To get the most out of art lessons and activities, try to plan them around your students’ interests or something you’re studying in class.[2,3] If you have students who love dinosaurs, for example, you could hand out coloring sheets of a T-Rex. Or if you’re studying the Revolutionary War, have students create a small script about the signing of the Declaration of Independence. Keep these assignments developmentally appropriate so students feel engaged with the art activity without getting overwhelmed.
If you don’t have time to add as many art lessons to your curriculum as you’d like, consider starting an after-school art program. Even simple activities like a weekly painting club or school band allow your students to reap the benefits of a STEAM education. After-school arts programs are strongly linked to student engagement in class. Not only will your students pick up strong social-emotional and academic skills from the program, but they may also feel more involved with their school and peers.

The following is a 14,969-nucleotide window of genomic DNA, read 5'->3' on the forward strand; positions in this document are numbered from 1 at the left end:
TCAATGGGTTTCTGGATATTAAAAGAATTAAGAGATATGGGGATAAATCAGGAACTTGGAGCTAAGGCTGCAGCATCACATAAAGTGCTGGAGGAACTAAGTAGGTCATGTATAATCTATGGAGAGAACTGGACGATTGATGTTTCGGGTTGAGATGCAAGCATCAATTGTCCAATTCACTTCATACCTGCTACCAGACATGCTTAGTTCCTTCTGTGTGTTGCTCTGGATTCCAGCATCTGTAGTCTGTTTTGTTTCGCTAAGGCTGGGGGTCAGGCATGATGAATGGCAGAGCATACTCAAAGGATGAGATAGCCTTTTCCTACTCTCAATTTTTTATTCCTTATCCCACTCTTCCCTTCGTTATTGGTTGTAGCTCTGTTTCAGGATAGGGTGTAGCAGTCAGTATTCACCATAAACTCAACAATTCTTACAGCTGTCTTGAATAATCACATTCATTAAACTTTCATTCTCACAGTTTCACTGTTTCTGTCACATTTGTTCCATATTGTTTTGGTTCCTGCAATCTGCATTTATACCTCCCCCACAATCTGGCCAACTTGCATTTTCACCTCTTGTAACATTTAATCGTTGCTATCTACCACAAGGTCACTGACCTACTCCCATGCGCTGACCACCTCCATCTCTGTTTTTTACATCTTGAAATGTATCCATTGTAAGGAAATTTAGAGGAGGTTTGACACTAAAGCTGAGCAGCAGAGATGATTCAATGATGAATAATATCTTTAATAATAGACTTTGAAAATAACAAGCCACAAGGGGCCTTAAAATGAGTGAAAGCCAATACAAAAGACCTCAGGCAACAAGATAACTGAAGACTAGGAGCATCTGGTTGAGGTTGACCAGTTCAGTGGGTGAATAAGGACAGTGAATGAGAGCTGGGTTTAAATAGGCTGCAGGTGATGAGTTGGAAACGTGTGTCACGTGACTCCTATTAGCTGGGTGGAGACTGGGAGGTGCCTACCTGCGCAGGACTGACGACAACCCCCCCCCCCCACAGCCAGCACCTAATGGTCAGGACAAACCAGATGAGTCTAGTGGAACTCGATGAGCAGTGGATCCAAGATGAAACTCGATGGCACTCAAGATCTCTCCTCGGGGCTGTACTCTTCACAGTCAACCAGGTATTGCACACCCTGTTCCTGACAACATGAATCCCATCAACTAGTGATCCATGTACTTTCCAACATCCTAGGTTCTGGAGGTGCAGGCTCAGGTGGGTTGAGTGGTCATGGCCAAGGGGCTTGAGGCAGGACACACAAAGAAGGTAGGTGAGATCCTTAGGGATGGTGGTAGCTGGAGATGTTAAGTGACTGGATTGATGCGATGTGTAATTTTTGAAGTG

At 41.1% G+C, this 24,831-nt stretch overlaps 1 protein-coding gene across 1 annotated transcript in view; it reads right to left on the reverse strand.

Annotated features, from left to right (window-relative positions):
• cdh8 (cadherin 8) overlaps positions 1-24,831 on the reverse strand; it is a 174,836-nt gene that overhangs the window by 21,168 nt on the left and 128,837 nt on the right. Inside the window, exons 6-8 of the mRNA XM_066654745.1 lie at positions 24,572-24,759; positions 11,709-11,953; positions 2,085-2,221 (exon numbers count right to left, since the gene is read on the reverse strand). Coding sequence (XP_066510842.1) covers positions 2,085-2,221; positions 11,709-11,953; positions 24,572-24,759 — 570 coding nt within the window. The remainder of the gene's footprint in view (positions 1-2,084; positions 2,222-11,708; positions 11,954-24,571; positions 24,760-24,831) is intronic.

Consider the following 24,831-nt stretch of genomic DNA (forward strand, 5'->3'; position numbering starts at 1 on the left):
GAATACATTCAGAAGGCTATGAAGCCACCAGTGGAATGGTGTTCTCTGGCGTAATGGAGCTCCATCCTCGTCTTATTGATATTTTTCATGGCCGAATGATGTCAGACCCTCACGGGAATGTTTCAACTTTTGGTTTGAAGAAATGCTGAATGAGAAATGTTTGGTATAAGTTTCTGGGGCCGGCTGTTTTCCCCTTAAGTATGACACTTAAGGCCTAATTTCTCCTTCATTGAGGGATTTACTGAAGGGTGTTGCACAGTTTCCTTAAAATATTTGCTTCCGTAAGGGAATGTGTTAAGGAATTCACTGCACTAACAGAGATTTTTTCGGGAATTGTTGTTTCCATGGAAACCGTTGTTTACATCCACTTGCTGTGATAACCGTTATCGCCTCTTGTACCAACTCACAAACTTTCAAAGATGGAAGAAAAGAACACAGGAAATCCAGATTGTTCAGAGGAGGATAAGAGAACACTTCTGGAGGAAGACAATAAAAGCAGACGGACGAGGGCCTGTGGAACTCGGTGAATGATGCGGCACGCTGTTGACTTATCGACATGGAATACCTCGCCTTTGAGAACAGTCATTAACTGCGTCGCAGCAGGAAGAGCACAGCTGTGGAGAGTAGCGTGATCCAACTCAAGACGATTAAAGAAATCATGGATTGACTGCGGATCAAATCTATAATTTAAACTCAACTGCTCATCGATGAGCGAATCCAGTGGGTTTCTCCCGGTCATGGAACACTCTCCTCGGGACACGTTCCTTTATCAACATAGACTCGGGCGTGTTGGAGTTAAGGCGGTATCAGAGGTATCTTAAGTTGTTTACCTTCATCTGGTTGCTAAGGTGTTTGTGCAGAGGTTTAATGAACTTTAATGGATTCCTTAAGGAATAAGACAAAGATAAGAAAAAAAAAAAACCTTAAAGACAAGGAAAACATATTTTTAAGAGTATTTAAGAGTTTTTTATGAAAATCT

5 Creative Art Activities for Elementary Students
Art lessons are a great way to engage your students while teaching them creativity, critical thinking, and problem-solving skills. And, best of all, you can easily integrate art activities into your regular academic curriculum.
These five activities are a great way to keep art in your school curriculum and move towards STEAM-based education:
- DIY Drum and Kazoo: With this activity, your students can create homemade instruments together and learn a little about how sound works.